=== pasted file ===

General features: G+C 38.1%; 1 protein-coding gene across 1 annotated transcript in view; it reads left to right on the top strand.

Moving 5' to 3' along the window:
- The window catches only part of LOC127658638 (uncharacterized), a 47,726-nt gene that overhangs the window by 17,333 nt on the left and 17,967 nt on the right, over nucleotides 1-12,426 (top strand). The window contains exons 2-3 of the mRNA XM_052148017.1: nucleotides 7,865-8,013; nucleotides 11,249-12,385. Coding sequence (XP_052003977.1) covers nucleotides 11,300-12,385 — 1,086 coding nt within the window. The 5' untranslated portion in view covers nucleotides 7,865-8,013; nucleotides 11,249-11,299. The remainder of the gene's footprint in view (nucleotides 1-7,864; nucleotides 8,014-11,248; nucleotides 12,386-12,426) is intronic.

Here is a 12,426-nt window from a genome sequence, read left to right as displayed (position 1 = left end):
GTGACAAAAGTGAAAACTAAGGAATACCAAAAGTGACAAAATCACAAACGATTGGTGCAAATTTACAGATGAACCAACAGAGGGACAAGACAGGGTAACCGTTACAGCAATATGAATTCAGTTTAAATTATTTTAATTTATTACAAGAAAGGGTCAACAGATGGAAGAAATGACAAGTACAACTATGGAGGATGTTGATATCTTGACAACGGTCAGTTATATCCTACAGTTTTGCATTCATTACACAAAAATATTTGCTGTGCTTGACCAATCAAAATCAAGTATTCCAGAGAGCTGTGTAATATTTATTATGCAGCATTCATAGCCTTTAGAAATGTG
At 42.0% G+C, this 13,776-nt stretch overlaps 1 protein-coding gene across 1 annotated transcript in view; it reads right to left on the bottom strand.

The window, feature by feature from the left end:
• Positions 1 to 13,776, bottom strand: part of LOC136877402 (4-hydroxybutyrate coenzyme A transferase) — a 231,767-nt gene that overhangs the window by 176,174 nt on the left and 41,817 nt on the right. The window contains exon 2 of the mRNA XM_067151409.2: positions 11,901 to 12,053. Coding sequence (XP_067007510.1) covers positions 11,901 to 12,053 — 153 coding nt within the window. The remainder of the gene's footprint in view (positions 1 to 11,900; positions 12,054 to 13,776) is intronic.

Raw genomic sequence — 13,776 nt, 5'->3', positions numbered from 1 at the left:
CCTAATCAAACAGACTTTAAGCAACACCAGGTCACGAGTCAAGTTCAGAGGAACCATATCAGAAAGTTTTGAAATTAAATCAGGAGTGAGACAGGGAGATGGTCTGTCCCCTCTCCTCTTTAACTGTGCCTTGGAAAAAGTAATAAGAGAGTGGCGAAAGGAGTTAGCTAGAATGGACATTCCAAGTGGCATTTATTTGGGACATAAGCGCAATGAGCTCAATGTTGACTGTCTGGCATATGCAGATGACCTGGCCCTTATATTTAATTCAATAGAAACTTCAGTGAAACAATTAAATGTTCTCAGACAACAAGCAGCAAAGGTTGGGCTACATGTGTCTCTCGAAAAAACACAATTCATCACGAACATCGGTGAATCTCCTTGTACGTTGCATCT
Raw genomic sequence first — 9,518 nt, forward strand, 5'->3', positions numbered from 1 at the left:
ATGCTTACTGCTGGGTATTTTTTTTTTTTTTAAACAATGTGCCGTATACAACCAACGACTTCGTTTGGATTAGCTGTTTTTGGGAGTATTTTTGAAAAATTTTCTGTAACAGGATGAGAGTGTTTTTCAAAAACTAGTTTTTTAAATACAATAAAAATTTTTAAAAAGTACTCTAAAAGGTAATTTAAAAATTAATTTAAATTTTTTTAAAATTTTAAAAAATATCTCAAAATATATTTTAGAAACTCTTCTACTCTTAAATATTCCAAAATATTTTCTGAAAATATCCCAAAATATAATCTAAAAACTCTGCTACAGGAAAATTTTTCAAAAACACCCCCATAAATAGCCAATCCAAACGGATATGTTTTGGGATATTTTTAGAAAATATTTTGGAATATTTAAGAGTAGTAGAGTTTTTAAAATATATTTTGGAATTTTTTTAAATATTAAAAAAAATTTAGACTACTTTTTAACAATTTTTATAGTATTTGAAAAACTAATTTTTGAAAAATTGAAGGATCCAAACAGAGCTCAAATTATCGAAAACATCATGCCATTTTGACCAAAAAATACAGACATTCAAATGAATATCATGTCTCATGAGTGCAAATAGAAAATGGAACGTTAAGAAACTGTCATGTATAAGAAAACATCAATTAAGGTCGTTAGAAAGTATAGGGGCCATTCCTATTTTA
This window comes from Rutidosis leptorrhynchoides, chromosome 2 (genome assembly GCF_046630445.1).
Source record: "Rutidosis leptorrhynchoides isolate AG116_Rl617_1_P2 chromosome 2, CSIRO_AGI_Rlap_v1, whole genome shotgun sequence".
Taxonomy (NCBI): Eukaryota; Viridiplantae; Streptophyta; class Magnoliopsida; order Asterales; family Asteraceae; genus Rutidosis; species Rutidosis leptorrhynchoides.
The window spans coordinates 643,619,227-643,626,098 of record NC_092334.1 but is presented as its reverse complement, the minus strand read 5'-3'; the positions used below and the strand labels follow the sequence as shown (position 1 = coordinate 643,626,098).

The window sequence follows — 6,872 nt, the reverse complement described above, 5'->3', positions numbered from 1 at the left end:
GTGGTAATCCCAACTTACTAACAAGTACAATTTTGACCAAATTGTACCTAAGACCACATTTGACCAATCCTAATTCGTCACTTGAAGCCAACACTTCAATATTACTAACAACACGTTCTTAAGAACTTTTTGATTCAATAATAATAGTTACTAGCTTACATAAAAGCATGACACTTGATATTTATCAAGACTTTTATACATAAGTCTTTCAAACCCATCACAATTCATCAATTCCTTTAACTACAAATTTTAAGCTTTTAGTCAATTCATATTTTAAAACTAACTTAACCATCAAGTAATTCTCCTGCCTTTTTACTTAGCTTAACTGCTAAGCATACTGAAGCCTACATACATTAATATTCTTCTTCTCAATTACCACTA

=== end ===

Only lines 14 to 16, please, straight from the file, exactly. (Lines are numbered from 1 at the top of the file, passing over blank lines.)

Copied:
Source record: "Rutidosis leptorrhynchoides isolate AG116_Rl617_1_P2 chromosome 2, CSIRO_AGI_Rlap_v1, whole genome shotgun sequence".
Taxonomy (NCBI): Eukaryota; Viridiplantae; Streptophyta; class Magnoliopsida; order Asterales; family Asteraceae; genus Rutidosis; species Rutidosis leptorrhynchoides.
The window spans coordinates 643,619,227-643,626,098 of record NC_092334.1 but is presented as its reverse complement, the minus strand read 5'-3'; the positions used below and the strand labels follow the sequence as shown (position 1 = coordinate 643,626,098).